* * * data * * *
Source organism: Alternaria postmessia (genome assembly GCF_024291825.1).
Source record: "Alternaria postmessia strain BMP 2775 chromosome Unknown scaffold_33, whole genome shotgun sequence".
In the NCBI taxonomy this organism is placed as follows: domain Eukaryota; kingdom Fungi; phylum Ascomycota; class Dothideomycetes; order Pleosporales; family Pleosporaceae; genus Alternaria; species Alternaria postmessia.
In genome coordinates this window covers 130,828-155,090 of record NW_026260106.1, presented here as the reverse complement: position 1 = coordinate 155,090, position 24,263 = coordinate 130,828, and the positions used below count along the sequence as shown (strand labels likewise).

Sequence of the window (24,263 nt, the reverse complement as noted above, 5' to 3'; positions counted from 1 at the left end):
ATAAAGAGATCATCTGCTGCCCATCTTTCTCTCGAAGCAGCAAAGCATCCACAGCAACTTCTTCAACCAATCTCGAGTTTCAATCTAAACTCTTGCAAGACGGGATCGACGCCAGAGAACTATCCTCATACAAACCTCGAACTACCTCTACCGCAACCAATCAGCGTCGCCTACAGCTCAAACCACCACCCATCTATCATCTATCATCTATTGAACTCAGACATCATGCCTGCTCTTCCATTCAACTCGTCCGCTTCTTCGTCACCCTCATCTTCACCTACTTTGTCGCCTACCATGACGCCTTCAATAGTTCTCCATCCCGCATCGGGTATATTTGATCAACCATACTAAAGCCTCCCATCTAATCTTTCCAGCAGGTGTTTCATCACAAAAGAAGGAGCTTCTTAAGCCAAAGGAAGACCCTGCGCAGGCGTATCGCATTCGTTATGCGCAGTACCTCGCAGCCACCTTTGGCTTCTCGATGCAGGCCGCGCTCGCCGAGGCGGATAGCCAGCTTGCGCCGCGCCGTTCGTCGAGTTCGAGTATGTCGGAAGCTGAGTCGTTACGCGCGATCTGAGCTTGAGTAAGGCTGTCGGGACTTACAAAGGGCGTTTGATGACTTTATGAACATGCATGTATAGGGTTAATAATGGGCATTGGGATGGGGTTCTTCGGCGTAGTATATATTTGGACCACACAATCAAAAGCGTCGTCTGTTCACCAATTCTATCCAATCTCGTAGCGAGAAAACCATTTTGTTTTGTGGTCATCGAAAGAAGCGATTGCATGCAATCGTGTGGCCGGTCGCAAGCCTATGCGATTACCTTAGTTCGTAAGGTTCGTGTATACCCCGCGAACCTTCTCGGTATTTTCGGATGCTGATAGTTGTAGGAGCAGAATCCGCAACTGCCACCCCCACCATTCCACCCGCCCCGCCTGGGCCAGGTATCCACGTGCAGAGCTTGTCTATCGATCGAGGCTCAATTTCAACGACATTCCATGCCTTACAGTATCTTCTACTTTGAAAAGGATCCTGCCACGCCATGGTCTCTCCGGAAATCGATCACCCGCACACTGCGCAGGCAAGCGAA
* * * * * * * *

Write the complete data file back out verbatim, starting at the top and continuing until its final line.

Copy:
Source organism: Alternaria postmessia (genome assembly GCF_024291825.1).
Source record: "Alternaria postmessia strain BMP 2775 chromosome Unknown scaffold_33, whole genome shotgun sequence".
In the NCBI taxonomy this organism is placed as follows: domain Eukaryota; kingdom Fungi; phylum Ascomycota; class Dothideomycetes; order Pleosporales; family Pleosporaceae; genus Alternaria; species Alternaria postmessia.
In genome coordinates this window covers 130,828-155,090 of record NW_026260106.1, presented here as the reverse complement: position 1 = coordinate 155,090, position 24,263 = coordinate 130,828, and the positions used below count along the sequence as shown (strand labels likewise).

Sequence of the window (24,263 nt, the reverse complement as noted above, 5' to 3'; positions counted from 1 at the left end):
ATAAAGAGATCATCTGCTGCCCATCTTTCTCTCGAAGCAGCAAAGCATCCACAGCAACTTCTTCAACCAATCTCGAGTTTCAATCTAAACTCTTGCAAGACGGGATCGACGCCAGAGAACTATCCTCATACAAACCTCGAACTACCTCTACCGCAACCAATCAGCGTCGCCTACAGCTCAAACCACCACCCATCTATCATCTATCATCTATTGAACTCAGACATCATGCCTGCTCTTCCATTCAACTCGTCCGCTTCTTCGTCACCCTCATCTTCACCTACTTTGTCGCCTACCATGACGCCTTCAATAGTTCTCCATCCCGCATCGGGTATATTTGATCAACCATACTAAAGCCTCCCATCTAATCTTTCCAGCAGGTGTTTCATCACAAAAGAAGGAGCTTCTTAAGCCAAAGGAAGACCCTGCGCAGGCGTATCGCATTCGTTATGCGCAGTACCTCGCAGCCACCTTTGGCTTCTCGATGCAGGCCGCGCTCGCCGAGGCGGATAGCCAGCTTGCGCCGCGCCGTTCGTCGAGTTCGAGTATGTCGGAAGCTGAGTCGTTACGCGCGATCTGAGCTTGAGTAAGGCTGTCGGGACTTACAAAGGGCGTTTGATGACTTTATGAACATGCATGTATAGGGTTAATAATGGGCATTGGGATGGGGTTCTTCGGCGTAGTATATATTTGGACCACACAATCAAAAGCGTCGTCTGTTCACCAATTCTATCCAATCTCGTAGCGAGAAAACCATTTTGTTTTGTGGTCATCGAAAGAAGCGATTGCATGCAATCGTGTGGCCGGTCGCAAGCCTATGCGATTACCTTAGTTCGTAAGGTTCGTGTATACCCCGCGAACCTTCTCGGTATTTTCGGATGCTGATAGTTGTAGGAGCAGAATCCGCAACTGCCACCCCCACCATTCCACCCGCCCCGCCTGGGCCAGGTATCCACGTGCAGAGCTTGTCTATCGATCGAGGCTCAATTTCAACGACATTCCATGCCTTACAGTATCTTCTACTTTGAAAAGGATCCTGCCACGCCATGGTCTCTCCGGAAATCGATCACCCGCACACTGCGCAGGCAAGCGAA